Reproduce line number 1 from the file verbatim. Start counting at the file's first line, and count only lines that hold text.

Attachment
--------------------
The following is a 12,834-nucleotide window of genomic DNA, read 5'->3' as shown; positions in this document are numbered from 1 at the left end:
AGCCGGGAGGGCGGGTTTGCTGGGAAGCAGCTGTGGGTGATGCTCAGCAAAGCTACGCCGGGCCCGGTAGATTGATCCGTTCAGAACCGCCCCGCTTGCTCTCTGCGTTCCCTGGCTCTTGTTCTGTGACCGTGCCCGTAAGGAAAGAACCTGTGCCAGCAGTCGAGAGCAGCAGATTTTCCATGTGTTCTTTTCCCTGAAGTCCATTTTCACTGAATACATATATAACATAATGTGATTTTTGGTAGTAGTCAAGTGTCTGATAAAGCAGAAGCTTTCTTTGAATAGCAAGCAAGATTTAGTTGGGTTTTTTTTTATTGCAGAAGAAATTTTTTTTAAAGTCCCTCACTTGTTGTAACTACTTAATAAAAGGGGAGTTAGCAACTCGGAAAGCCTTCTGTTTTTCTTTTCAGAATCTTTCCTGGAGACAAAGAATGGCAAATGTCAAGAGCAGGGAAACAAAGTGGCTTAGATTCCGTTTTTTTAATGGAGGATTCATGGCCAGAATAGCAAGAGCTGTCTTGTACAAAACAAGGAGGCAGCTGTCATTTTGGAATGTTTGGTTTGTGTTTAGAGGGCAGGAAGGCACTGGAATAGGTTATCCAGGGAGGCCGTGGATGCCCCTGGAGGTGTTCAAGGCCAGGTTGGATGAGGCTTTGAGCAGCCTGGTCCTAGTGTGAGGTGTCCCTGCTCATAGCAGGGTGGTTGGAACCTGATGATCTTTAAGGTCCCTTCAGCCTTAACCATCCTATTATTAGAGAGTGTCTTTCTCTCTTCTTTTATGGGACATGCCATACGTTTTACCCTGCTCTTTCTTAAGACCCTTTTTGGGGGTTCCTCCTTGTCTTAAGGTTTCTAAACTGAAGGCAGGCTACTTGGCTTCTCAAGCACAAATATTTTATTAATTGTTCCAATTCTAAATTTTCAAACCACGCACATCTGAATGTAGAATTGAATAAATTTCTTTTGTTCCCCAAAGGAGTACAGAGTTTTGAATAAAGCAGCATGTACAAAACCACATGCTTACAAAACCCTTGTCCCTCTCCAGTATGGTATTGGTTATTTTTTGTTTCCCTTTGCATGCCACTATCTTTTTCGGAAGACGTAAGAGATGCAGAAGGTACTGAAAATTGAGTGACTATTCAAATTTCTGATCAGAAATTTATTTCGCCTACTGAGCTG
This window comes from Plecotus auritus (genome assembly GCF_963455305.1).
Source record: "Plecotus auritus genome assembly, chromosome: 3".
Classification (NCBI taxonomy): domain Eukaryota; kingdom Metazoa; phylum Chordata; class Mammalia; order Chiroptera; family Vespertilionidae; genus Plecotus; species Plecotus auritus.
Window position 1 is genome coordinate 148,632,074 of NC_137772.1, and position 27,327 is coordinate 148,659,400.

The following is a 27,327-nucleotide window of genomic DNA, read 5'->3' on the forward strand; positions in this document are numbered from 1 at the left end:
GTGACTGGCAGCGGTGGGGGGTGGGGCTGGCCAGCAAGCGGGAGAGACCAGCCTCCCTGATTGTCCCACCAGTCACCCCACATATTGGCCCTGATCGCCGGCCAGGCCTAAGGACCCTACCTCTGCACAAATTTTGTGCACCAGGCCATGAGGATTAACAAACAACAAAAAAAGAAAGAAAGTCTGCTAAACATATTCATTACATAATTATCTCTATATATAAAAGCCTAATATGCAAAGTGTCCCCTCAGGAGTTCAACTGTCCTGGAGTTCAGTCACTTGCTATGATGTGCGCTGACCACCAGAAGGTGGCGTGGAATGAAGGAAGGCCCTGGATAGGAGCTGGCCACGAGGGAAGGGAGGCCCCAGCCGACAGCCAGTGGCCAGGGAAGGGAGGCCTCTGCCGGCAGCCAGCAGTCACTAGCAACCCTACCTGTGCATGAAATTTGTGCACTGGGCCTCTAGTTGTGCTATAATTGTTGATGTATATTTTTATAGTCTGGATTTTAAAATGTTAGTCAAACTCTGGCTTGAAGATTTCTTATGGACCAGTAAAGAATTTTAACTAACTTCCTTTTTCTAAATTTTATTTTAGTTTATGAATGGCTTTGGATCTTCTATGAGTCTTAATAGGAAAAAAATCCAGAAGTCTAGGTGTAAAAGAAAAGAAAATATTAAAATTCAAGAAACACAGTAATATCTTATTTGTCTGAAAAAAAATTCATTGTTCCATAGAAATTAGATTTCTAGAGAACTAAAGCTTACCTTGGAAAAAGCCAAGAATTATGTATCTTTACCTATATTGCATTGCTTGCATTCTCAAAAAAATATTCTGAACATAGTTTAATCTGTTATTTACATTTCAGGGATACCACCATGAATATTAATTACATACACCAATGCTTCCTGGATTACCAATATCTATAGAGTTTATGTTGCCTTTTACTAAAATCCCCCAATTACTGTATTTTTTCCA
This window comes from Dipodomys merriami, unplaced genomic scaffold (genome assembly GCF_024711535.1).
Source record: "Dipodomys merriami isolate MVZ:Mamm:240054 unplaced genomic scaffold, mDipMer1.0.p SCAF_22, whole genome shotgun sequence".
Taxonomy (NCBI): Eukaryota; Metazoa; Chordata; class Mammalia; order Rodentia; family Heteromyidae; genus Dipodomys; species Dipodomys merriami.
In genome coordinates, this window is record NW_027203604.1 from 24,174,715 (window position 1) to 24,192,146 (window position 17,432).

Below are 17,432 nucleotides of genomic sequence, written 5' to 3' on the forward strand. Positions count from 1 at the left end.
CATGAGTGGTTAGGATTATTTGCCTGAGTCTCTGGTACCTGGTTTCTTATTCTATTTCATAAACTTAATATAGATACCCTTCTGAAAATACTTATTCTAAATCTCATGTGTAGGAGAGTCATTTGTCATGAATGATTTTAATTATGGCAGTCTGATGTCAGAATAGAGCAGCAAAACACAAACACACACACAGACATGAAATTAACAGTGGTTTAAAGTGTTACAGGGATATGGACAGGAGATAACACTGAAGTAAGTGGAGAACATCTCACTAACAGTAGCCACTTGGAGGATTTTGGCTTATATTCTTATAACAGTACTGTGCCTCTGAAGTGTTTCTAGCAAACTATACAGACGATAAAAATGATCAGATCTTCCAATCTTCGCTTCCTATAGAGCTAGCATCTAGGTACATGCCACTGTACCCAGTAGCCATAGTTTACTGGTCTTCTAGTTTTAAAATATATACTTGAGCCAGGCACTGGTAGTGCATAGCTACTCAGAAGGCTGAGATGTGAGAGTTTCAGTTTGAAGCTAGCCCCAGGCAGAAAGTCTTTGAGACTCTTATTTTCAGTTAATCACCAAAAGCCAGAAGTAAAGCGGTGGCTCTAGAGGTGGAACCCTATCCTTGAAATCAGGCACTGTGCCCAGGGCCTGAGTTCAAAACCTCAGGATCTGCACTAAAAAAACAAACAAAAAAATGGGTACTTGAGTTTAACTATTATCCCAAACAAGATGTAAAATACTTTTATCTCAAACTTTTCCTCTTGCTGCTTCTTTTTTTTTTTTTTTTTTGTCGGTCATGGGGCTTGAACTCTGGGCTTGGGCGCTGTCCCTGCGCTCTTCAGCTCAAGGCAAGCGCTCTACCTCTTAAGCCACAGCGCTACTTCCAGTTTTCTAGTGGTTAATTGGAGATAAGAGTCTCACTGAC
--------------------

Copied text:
The following is a 12,834-nucleotide window of genomic DNA, read 5'->3' as shown; positions in this document are numbered from 1 at the left end: